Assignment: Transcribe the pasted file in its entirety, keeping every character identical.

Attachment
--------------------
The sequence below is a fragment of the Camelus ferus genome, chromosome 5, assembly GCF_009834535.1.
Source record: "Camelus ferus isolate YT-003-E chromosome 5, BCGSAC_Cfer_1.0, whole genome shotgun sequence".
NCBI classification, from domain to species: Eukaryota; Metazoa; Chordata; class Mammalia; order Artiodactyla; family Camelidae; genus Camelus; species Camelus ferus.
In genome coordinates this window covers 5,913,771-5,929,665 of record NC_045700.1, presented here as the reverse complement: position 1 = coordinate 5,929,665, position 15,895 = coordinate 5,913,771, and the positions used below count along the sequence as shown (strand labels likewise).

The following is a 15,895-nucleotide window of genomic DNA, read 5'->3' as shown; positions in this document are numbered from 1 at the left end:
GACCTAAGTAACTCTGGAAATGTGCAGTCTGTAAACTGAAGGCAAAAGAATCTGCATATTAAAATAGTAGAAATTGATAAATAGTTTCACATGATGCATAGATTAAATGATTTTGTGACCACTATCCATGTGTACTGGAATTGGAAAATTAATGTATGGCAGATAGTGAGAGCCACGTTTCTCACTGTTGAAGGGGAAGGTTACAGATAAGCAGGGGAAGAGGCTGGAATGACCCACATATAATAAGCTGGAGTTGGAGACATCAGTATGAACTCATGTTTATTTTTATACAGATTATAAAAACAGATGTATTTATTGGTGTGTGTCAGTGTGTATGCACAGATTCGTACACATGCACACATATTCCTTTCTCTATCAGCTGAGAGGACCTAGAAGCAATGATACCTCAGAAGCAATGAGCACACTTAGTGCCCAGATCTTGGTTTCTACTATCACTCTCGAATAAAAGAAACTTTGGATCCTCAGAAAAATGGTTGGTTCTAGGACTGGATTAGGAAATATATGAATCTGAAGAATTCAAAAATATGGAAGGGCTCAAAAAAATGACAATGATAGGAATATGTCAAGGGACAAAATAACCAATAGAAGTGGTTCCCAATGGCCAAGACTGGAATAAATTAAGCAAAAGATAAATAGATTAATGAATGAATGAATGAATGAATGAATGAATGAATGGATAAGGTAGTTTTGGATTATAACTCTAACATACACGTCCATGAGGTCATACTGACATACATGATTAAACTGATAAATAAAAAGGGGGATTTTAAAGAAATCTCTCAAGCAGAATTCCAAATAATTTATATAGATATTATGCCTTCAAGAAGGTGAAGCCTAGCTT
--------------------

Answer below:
The sequence below is a fragment of the Camelus ferus genome, chromosome 5, assembly GCF_009834535.1.
Source record: "Camelus ferus isolate YT-003-E chromosome 5, BCGSAC_Cfer_1.0, whole genome shotgun sequence".
NCBI classification, from domain to species: Eukaryota; Metazoa; Chordata; class Mammalia; order Artiodactyla; family Camelidae; genus Camelus; species Camelus ferus.
In genome coordinates this window covers 5,913,771-5,929,665 of record NC_045700.1, presented here as the reverse complement: position 1 = coordinate 5,929,665, position 15,895 = coordinate 5,913,771, and the positions used below count along the sequence as shown (strand labels likewise).

The following is a 15,895-nucleotide window of genomic DNA, read 5'->3' as shown; positions in this document are numbered from 1 at the left end:
GACCTAAGTAACTCTGGAAATGTGCAGTCTGTAAACTGAAGGCAAAAGAATCTGCATATTAAAATAGTAGAAATTGATAAATAGTTTCACATGATGCATAGATTAAATGATTTTGTGACCACTATCCATGTGTACTGGAATTGGAAAATTAATGTATGGCAGATAGTGAGAGCCACGTTTCTCACTGTTGAAGGGGAAGGTTACAGATAAGCAGGGGAAGAGGCTGGAATGACCCACATATAATAAGCTGGAGTTGGAGACATCAGTATGAACTCATGTTTATTTTTATACAGATTATAAAAACAGATGTATTTATTGGTGTGTGTCAGTGTGTATGCACAGATTCGTACACATGCACACATATTCCTTTCTCTATCAGCTGAGAGGACCTAGAAGCAATGATACCTCAGAAGCAATGAGCACACTTAGTGCCCAGATCTTGGTTTCTACTATCACTCTCGAATAAAAGAAACTTTGGATCCTCAGAAAAATGGTTGGTTCTAGGACTGGATTAGGAAATATATGAATCTGAAGAATTCAAAAATATGGAAGGGCTCAAAAAAATGACAATGATAGGAATATGTCAAGGGACAAAATAACCAATAGAAGTGGTTCCCAATGGCCAAGACTGGAATAAATTAAGCAAAAGATAAATAGATTAATGAATGAATGAATGAATGAATGAATGAATGAATGGATAAGGTAGTTTTGGATTATAACTCTAACATACACGTCCATGAGGTCATACTGACATACATGATTAAACTGATAAATAAAAAGGGGGATTTTAAAGAAATCTCTCAAGCAGAATTCCAAATAATTTATATAGATATTATGCCTTCAAGAAGGTGAAGCCTAGCTT